What are the chances that the actual cost of developing and constructing Northern Pass will greatly exceed the company’s estimate of $1.6 billion? Based on Eversource’s recent track record in New Hampshire with the auction of its power generating assets and the scrubber boondoggle at its coal-burning plant in Bow, it’s a safe bet the cost will soar well beyond $1.6 billion.
Last month Eversource subsidiary PSNH announced its oil, coal, wood-burning, and hydro power generating plants plus fuel and other inventory fetched a combined auction price of $258.3 million, a whopping $458.1 million less than their net book value of $746.4 million.
If that $458.1 million loss figure is kind of ringing a bell with you, you might recalling the controversy around the fact PSNH drastically increased the estimated cost of the scrubber project to reduce mercury emissions at its coal-burning plant in Bow (Merrimack Station) to $457 million after initially estimating a cost of $250 million.
PSNH ratepayers will be footing the bill for both.
How did we get here?
Let’s start with the scrubber boondoggle. When it became clear at the beginning of this century that the mercury emissions from the Bow plant were a danger to public health, PSNH convinced the legislature and Governor Lynch that the best way to address this health hazard was to require PSNH to install a wet flue gas desulphurization system (commonly known as the scrubber). When the legislation requiring the scrubber was passed in 2006, the estimated cost was $250 million. At the time this seemed like a better option than shutting down Merrimack Station because the energy produced from burning coal was relatively cheap compared to other sources of energy.
Just two years later, PSNH admitted that its estimate for the scrubber cost had ballooned to $457 million. Meanwhile, the cost of natural gas had begun to drop. A coalition of New Hampshire businesses in 2009 asked the legislature to revisit whether the scrubber made sense before construction of the scrubber commenced. This effort was defeated based on PSNH’s assurances that even if the scrubber cost $457 million, the price of energy produced by Merrimack Station would be less than natural gas prices.
But in 2012 when PSNH asked the NH Public Utilities Commission to allow the company to start recouping the entire cost of the scrubber plus “a reasonable rate of return,” i.e. a guaranteed profit, from its ratepayers, the Staff of the PUC, several ratepayers, environmental groups, and the Office of the Consumer Advocate objected.
The core of the argument made by the PUC staff and the Consumer Advocate was that PSNH had not been candid in 2008 and 2009, before construction began, to the PUC and the legislature about what the company knew then about the impact of falling natural gas prices on the economic viability of the scrubber. The Consumer Advocate argued that the PUC should disallow a large portion of the scrubber costs, stating:
It is not known, however, how the Legislature would have responded to the information of large ratepayer losses. Nonetheless, PSNH must be held accountable for failing to adequately disclose key Financial Sensitivities of the Scrubber Project to decision makers; failing to study Scrubber Project economics throughout the construction period of the project; and failing to adequately keep decision makers informed of critical implications of changing economic and market conditions.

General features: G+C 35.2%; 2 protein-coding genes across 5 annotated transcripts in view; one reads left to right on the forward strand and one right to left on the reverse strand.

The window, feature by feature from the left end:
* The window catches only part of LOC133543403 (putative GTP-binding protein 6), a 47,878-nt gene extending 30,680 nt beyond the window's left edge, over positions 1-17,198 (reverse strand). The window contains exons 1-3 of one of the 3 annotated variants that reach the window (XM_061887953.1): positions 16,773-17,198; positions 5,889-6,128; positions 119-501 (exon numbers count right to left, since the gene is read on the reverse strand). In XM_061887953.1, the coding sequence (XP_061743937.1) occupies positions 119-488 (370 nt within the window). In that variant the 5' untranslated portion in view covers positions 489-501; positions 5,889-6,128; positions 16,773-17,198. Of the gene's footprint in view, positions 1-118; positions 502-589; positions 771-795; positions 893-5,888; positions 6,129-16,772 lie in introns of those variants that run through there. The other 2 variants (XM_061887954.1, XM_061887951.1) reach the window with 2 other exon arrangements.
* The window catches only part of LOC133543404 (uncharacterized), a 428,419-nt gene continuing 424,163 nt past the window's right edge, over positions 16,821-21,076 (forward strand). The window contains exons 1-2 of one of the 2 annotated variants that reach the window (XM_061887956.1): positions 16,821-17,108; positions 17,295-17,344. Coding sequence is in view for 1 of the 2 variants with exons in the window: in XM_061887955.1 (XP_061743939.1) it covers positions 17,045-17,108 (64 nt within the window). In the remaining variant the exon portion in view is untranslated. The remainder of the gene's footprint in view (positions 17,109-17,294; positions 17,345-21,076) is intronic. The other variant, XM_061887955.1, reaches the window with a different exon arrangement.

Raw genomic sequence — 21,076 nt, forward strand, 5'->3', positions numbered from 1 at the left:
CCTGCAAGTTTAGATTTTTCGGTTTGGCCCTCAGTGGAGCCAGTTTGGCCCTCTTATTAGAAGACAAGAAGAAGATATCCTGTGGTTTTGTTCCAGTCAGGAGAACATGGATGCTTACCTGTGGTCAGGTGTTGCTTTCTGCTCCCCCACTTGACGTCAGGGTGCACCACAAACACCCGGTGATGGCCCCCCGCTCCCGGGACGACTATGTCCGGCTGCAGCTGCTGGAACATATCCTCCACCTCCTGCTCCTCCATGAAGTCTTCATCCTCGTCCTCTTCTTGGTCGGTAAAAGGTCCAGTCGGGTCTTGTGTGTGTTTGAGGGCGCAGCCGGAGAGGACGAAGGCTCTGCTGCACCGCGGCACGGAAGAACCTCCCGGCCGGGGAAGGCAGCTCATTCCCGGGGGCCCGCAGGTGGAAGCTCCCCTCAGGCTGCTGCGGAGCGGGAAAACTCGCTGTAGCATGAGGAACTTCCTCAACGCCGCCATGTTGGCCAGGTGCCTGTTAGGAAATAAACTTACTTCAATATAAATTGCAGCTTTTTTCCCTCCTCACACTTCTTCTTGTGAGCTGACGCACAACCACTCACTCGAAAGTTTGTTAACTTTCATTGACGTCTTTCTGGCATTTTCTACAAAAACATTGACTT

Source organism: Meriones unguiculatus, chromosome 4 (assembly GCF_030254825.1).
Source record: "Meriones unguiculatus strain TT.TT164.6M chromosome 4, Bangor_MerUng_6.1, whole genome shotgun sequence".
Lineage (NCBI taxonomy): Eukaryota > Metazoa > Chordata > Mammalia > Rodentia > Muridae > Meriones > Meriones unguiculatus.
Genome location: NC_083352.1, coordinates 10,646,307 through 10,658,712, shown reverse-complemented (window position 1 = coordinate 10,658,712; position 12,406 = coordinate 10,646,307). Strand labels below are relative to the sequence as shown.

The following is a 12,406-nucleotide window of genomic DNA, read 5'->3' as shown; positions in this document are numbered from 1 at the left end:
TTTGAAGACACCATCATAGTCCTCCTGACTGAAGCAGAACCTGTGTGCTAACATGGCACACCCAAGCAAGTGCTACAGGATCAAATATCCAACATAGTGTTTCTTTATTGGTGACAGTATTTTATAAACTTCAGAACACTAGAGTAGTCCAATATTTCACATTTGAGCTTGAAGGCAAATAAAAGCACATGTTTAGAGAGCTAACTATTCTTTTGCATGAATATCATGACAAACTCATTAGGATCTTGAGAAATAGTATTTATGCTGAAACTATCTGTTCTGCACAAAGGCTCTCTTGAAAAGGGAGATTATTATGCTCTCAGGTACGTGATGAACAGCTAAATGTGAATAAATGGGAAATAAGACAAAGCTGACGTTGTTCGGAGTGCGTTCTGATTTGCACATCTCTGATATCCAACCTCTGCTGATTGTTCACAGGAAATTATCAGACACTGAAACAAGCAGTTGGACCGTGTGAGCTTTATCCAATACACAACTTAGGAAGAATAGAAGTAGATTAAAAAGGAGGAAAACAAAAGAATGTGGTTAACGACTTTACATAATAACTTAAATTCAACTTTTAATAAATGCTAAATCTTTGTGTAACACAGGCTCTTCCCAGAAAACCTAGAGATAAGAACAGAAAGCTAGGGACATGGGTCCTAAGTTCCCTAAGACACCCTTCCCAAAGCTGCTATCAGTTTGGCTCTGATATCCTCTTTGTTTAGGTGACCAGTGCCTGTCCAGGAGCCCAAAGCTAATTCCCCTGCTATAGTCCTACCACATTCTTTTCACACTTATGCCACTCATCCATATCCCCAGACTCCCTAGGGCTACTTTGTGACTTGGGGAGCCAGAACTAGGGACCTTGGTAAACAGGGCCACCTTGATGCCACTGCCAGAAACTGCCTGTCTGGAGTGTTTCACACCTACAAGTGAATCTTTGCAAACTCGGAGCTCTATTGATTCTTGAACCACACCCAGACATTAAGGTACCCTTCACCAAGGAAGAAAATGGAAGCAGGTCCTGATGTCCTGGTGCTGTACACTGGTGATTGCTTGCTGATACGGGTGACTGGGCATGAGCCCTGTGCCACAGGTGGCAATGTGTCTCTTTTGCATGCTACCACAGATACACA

The dispute about how much of the scrubber cost PSNH could collect from ratepayers was still raging in 2014 when PSNH, after 20 years of fighting against any requirement that it sell off its power generating plants, suddenly became interested in reaching an agreement to sell these assets, including the controversial Merrimack Station. A coincidence, no doubt.
This is how we got to the recent auction that resulted in $458.1 million of “stranded costs” that PSNH ratepayers will be required to pay as part of their monthly electric bills.
A settlement agreement was reached between PSNH and interested parties that was subsequently approved by the PUC and blessed by the legislature that established the terms of the auction and provided for PSNH recovering the entire cost of the scrubber, less $25 million.
Once the deal is fully consummated, the stranded cost recovery charge per kilowatt hour for PSNH customers will increase by a little under one dollar.
Remember, as discussed in a previous blog, there are several different components to electric rates. There are distinct rates for stranded costs, transmission costs, distribution costs, energy costs, and a few other items.
For customers who get their energy from PSNH’s default service, the increased stranded cost recovery charge will likely be offset by a reduction in the energy rate because the energy will no longer come from PSNH’s white elephant generating plants.
However, there is going to be a big and unpleasant surprise for PSNH customers, mainly businesses, who have been buying energy from a competitive supplier. There is no offset to the increase in the stranded cost recovery charge for them.
Given the Eversource track record in New Hampshire, is it really in the public’s best interest to grant Eversource siblings Northern Pass and PSNH a site certificate to construct and operate the 192-mile high voltage transmission lines and towers?